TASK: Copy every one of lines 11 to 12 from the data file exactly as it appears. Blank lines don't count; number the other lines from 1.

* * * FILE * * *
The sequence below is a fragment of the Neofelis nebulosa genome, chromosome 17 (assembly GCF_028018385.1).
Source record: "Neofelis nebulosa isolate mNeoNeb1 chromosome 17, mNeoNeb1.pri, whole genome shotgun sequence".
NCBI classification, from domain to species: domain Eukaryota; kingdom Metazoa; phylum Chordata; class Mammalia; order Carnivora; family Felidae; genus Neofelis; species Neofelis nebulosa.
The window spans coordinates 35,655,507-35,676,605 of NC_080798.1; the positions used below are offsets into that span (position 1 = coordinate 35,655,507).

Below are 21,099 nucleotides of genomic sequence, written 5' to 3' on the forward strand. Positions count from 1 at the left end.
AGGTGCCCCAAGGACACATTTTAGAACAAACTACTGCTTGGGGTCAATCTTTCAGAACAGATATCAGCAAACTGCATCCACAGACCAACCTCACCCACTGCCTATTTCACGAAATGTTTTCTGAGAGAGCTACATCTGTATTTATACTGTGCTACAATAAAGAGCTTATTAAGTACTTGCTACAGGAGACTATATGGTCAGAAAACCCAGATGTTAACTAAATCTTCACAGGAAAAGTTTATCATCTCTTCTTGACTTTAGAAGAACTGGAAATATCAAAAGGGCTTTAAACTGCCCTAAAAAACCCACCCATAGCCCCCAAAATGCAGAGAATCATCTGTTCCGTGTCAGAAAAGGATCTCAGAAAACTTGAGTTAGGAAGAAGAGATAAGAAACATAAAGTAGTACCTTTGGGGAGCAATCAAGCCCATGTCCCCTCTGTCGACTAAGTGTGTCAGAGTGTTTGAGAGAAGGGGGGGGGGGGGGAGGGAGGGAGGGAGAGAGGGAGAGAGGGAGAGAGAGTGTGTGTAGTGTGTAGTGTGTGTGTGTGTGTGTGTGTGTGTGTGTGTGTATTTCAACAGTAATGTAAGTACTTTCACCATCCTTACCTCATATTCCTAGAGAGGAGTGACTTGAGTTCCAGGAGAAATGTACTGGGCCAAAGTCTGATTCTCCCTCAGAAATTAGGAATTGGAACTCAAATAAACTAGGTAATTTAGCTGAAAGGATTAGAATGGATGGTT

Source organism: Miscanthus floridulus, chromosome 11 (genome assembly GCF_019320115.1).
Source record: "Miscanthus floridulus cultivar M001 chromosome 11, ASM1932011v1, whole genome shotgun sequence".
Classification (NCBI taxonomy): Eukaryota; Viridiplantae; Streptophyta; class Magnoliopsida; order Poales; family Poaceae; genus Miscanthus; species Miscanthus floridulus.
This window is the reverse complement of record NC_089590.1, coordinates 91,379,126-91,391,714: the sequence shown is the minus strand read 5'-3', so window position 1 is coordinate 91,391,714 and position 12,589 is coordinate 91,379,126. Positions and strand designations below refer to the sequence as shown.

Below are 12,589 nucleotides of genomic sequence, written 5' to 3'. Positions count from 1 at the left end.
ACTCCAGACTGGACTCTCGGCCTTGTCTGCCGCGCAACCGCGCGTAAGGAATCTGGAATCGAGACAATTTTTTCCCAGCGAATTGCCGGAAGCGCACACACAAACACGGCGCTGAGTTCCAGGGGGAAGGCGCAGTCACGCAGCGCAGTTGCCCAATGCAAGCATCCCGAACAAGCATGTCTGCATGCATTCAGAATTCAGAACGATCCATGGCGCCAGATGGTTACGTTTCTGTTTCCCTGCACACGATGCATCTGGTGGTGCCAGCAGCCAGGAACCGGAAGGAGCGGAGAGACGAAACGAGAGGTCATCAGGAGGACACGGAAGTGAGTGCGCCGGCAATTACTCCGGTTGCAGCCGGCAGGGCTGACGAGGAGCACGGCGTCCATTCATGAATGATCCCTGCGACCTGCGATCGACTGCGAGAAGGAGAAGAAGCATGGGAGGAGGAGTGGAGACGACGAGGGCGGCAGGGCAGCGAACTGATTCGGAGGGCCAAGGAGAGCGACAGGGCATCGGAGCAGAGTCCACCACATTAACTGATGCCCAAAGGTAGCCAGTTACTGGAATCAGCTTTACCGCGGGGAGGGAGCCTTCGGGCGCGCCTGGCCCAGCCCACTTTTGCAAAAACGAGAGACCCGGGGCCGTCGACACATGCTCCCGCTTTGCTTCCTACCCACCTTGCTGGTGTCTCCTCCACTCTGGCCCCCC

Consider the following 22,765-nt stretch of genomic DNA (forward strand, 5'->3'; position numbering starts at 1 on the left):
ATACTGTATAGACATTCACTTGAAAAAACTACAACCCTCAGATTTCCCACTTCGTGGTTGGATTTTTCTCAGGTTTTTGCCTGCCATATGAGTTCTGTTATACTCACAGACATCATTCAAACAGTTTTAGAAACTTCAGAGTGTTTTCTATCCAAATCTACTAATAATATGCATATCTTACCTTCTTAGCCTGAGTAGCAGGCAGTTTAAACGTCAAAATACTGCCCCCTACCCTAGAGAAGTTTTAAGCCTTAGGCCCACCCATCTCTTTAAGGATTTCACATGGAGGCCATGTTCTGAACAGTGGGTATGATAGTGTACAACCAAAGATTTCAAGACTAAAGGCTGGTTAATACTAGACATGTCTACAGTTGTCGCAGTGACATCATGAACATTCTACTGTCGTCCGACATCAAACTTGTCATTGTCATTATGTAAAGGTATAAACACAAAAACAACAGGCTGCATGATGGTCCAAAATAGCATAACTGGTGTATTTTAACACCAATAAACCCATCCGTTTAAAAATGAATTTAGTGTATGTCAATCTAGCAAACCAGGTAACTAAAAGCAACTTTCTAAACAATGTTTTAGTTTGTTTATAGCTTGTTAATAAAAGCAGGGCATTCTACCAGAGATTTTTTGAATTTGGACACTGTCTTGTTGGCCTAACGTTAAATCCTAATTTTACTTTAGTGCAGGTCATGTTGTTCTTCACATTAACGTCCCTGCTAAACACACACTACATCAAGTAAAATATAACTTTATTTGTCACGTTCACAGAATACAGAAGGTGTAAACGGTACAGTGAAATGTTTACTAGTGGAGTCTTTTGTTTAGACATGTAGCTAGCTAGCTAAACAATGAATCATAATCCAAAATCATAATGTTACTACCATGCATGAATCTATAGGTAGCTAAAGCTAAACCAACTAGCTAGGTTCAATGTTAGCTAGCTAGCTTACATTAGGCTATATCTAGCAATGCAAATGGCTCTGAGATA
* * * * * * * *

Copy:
Below are 12,589 nucleotides of genomic sequence, written 5' to 3'. Positions count from 1 at the left end.
ACTCCAGACTGGACTCTCGGCCTTGTCTGCCGCGCAACCGCGCGTAAGGAATCTGGAATCGAGACAATTTTTTCCCAGCGAATTGCCGGAAGCGCACACACAAACACGGCGCTGAGTTCCAGGGGGAAGGCGCAGTCACGCAGCGCAGTTGCCCAATGCAAGCATCCCGAACAAGCATGTCTGCATGCATTCAGAATTCAGAACGATCCATGGCGCCAGATGGTTACGTTTCTGTTTCCCTGCACACGATGCATCTGGTGGTGCCAGCAGCCAGGAACCGGAAGGAGCGGAGAGACGAAACGAGAGGTCATCAGGAGGACACGGAAGTGAGTGCGCCGGCAATTACTCCGGTTGCAGCCGGCAGGGCTGACGAGGAGCACGGCGTCCATTCATGAATGATCCCTGCGACCTGCGATCGACTGCGAGAAGGAGAAGAAGCATGGGAGGAGGAGTGGAGACGACGAGGGCGGCAGGGCAGCGAACTGATTCGGAGGGCCAAGGAGAGCGACAGGGCATCGGAGCAGAGTCCACCACATTAACTGATGCCCAAAGGTAGCCAGTTACTGGAATCAGCTTTACCGCGGGGAGGGAGCCTTCGGGCGCGCCTGGCCCAGCCCACTTTTGCAAAAACGAGAGACCCGGGGCCGTCGACACATGCTCCCGCTTTGCTTCCTACCCACCTTGCTGGTGTCTCCTCCACTCTGGCCCCCC